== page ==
Far Cry 6 is the latest instalment in the hugely popular action-adventure first-person shooter series, and by now there's a good chance you will have some idea what it comprises of. A big open-world ran by a tyrannical leader, a plucky protagonist with an arsenal of weapons, vehicles and companions to aid along the way, as well as an inordinate amount of beautiful chaos.
This time, we are graced by Breaking Bad star Giancarlo Esposito as Antón Castillo, the game's antagonist and newly elected President of Yara, who promises to return the country to its former glory. Basically, bad guy stuff. You know the drill. There's also his 13-year-old son, Diego, who is learning what it takes to become a leader, although has complicated feelings on the matter.
Meanwhile, you play as Dani Rojas (not the footballer from Ted Lasso), a key component of the Libertad revolutionary movement and already the most compelling protagonist I've played in the series to date.
At the time of writing, I've clocked just over 10 hours with Far Cry 6 on PlayStation 5 and have to say I'm really enjoying it, albeit a few bugs that need ironing out. Let's dive a little deeper into some of the standouts from my playthrough so far.
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Dani Rojas and a deeper story
Born an orphan and looking for any excuse to escape Yara, Dani Rojas gets entangled into the world of the Libertads and acts as the catalyst for the group, doing whatever is needed to take down Castillo. Ubisoft has clearly listened to feedback concerning the lead character, after the lifeless 'Rookie' in Far Cry 5.
Having cutscenes showing Dani's face and being able to wander around certain camps in third-person do wonders for making me care that little bit extra. Additionally, it's worth pointing out that I opted for female Dani, as from my perspective it always seemed that this version was the true interpretation of the character, having been put at the forefront of all trailers alongside starting on that particular gender in-game. It helps that Dani feels more well rounded than most, having lost friends along the way but understanding that the ends justify the means.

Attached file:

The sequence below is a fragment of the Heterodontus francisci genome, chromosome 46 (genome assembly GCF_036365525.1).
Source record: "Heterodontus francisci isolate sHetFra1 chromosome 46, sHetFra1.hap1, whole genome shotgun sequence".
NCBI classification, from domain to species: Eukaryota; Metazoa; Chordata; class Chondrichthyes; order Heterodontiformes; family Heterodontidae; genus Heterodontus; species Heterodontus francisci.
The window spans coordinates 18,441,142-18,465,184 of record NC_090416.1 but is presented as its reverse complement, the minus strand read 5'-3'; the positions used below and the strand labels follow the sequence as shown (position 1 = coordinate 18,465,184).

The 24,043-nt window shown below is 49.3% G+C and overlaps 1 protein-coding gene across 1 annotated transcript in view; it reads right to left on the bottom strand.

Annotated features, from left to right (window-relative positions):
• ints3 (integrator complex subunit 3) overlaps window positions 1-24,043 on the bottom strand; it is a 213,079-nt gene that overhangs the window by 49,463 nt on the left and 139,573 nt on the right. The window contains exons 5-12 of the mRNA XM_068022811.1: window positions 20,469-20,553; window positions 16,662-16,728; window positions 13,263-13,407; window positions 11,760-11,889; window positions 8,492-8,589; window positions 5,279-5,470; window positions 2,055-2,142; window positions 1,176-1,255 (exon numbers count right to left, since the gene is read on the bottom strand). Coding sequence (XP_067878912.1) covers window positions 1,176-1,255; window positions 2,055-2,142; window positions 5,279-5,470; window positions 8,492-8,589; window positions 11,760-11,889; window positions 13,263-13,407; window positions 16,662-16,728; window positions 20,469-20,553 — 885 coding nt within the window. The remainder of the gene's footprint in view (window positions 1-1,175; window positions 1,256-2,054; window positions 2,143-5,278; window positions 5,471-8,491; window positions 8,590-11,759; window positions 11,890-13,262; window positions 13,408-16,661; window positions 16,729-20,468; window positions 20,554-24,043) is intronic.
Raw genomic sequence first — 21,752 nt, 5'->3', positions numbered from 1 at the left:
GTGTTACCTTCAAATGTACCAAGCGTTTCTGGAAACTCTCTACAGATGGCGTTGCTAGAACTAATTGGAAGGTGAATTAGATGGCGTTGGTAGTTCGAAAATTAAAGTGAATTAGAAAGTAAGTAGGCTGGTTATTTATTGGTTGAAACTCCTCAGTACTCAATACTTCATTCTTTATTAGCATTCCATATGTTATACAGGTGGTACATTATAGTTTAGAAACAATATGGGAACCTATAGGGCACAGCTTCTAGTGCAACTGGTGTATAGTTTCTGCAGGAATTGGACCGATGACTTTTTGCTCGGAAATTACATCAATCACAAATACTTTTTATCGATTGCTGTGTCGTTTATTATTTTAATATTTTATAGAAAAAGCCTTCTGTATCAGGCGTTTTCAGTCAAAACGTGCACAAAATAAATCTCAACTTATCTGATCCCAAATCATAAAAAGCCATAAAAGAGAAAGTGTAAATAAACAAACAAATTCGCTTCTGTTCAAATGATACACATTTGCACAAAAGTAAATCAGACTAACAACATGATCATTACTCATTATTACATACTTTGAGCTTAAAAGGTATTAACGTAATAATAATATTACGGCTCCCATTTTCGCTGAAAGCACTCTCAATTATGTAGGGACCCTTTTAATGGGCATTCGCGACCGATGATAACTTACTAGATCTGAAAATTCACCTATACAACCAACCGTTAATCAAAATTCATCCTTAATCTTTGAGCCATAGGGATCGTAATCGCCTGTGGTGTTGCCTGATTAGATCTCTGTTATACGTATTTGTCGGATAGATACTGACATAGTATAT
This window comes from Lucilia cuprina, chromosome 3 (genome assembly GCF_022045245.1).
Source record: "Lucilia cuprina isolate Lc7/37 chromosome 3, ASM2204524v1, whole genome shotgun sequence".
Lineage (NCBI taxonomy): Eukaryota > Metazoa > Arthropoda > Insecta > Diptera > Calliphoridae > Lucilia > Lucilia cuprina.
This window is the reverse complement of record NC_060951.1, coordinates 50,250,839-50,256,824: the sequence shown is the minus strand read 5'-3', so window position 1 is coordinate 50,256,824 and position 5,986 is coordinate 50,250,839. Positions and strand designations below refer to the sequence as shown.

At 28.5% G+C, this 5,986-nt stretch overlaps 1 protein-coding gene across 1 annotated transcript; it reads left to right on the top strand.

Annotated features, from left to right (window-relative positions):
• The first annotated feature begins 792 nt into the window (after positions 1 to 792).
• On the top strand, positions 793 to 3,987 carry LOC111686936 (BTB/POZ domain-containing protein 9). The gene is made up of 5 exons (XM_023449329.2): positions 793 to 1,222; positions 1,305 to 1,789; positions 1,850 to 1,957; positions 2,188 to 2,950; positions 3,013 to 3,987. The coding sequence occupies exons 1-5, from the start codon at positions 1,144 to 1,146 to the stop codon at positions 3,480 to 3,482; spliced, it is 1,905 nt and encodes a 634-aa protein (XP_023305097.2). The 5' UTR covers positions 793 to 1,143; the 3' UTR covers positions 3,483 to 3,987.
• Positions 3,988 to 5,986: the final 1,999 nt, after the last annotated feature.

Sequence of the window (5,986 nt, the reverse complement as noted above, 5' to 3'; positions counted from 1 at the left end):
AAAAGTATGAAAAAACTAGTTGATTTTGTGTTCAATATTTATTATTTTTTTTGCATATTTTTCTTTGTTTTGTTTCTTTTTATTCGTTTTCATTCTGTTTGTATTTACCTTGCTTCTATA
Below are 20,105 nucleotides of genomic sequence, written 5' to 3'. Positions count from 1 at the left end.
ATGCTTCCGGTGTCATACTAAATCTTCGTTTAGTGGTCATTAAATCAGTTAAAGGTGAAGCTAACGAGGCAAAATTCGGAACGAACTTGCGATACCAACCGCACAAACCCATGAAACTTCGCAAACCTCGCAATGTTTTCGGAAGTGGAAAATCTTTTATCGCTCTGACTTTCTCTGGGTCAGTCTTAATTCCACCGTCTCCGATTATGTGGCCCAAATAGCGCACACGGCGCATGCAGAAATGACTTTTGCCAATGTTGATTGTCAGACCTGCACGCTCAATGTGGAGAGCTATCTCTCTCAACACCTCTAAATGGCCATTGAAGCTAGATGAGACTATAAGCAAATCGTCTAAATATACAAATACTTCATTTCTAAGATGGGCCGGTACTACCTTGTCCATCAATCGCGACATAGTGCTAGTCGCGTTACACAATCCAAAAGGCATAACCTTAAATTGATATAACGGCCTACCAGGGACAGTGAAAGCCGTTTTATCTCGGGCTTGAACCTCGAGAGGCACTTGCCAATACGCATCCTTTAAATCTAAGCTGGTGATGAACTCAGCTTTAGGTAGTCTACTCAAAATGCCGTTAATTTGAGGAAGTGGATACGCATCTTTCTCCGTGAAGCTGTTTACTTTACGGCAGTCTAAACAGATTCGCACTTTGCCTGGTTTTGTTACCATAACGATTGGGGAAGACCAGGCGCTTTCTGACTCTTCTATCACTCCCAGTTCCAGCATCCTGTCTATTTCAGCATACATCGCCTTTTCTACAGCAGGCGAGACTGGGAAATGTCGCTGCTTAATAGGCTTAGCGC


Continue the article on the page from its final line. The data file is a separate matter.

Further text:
While Far Cry 6 is again built on the setup of taking down the leader's subordinates before moving onto the main man himself, there is more of an effort placed upon your actions. Missions feel more consequential. Its tone is all over the place, however. Going more gritty is great but when you have Guapo the crocodile or a weiner dog on wheels following you around, it does take away from the immersion somewhat.
If you've played any of the more modern Far Crys (think Far Cry 3 onwards), you'll be very comfortable with the first-person gameplay presented here. It's easy to get to grips with and the adaptive triggers work really well when switching to the bigger weapons.
Besides this, it's great to see lots of accessibility options put front and centre from the beginning – more of this. Even having a Story Mode option can go a long way for someone like my partner that wants to experience the narrative without having to assassinate hundreds of goons.
Nothing has wowed me from a weapons perspective yet, but I've opted for the stealth route and the game simply doesn't feel built to support this method. If you want me to go all guns blazing make that the only option. Holstering weapons is a neat inclusion that allows you to blend into towns. Again though, it's a shame that outside of the mechanic's introduction it's felt wasted.
On the other hand, the introduction of horses into the world of Far Cry is a welcome one. It's something that's hard to nail but the animals carry enough speed that I haven't felt tempted to order a car.
How Yara compares to other open-worlds
Split into five regions – Isla Santuario, Madrugada, Valle De Oro, El Este, and Esperanza – the opening few hours take place on the former before the whole country is made available. Madrugada is heavily suggested as your first point of call but the choice is yours. It's a huge open space and sometimes can feel quite lifeless.
It's not until you reach its Cuba-inspired cities that this world feels live in. Yara itself is gorgeous, replicating what a Caribbean island would look like if frozen in time amazingly. Little crabs crawling out of the glistening blue sea, watching the palm trees sway in the breeze, and experiencing vistas in this war-torn nation is really something.
Of course, there are stacks of side-missions to get lost in. Mainlining Far Cry 5 equated to around 20 hours of gameplay, while Far Cry 6 has upped this, with my playtime easily feeling like it could reach over 30 if I don't get too distracted. Those distractions are fun, though
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Far Cry 6 continues the same path originally laid out by Far Cry 3 back in 2012. Ubisoft has created its biggest map to date in the form of Yara, and while its environments are stunning, a lot of areas feel lifeless. Unexpectedly, it's the narrative that has me most invested with Nisa Gunduz as Dani Rojas elevating the Far Cry protagonist to the next level. Overall, I'm excited to play more and that's never a bad thing.